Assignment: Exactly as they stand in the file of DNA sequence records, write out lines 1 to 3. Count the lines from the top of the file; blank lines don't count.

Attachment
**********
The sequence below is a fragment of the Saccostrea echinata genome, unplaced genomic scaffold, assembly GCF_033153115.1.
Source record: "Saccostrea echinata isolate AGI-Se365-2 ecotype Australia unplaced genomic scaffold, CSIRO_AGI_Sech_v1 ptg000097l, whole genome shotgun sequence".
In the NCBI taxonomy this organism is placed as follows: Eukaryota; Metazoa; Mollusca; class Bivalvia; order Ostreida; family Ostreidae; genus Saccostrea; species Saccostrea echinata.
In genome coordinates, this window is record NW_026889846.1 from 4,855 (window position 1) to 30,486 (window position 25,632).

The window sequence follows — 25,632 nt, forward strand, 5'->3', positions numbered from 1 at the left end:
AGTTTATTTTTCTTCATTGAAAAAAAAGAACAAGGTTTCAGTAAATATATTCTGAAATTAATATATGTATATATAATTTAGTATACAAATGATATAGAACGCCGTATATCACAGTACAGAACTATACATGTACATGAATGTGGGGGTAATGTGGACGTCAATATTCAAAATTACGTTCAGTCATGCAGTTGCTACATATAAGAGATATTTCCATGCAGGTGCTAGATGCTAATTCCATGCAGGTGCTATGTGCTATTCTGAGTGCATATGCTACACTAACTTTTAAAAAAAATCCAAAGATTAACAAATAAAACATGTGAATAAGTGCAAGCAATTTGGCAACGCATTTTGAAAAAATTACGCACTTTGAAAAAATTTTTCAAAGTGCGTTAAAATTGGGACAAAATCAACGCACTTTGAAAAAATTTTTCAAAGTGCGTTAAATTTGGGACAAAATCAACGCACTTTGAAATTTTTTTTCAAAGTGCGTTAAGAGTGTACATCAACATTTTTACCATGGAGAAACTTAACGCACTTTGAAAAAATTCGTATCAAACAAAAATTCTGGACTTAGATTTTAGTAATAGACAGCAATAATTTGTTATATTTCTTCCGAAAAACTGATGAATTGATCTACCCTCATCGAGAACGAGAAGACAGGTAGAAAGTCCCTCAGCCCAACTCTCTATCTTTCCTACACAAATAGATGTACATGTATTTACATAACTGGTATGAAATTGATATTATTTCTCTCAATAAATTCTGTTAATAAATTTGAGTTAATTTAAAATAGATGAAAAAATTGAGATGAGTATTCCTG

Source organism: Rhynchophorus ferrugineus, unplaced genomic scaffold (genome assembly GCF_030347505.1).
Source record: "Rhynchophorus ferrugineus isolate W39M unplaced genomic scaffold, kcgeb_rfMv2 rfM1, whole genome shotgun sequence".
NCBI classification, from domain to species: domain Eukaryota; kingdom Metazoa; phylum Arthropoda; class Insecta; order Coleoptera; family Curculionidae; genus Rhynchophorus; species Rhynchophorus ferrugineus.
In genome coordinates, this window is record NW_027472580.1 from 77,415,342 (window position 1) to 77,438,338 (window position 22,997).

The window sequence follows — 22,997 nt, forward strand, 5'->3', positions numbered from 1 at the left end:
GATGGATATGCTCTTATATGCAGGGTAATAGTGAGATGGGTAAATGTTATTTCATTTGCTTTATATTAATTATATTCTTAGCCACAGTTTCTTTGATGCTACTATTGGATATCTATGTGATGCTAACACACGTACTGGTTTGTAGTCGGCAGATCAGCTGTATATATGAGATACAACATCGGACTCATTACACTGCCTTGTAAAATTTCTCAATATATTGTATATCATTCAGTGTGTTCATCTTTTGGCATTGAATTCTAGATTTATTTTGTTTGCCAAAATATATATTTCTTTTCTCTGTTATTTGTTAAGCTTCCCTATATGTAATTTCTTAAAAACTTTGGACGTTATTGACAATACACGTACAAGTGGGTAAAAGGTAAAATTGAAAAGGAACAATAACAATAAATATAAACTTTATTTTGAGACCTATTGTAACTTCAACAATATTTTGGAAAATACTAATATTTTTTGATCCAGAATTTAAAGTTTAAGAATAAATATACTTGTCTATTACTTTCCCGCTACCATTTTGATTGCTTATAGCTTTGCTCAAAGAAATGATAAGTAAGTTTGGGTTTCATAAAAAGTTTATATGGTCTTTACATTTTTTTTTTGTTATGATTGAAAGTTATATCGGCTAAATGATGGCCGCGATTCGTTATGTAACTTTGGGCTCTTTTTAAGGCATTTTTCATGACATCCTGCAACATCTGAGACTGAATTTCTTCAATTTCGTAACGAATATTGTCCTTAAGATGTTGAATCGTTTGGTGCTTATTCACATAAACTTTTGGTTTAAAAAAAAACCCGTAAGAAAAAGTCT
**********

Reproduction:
The sequence below is a fragment of the Saccostrea echinata genome, unplaced genomic scaffold, assembly GCF_033153115.1.
Source record: "Saccostrea echinata isolate AGI-Se365-2 ecotype Australia unplaced genomic scaffold, CSIRO_AGI_Sech_v1 ptg000097l, whole genome shotgun sequence".
In the NCBI taxonomy this organism is placed as follows: Eukaryota; Metazoa; Mollusca; class Bivalvia; order Ostreida; family Ostreidae; genus Saccostrea; species Saccostrea echinata.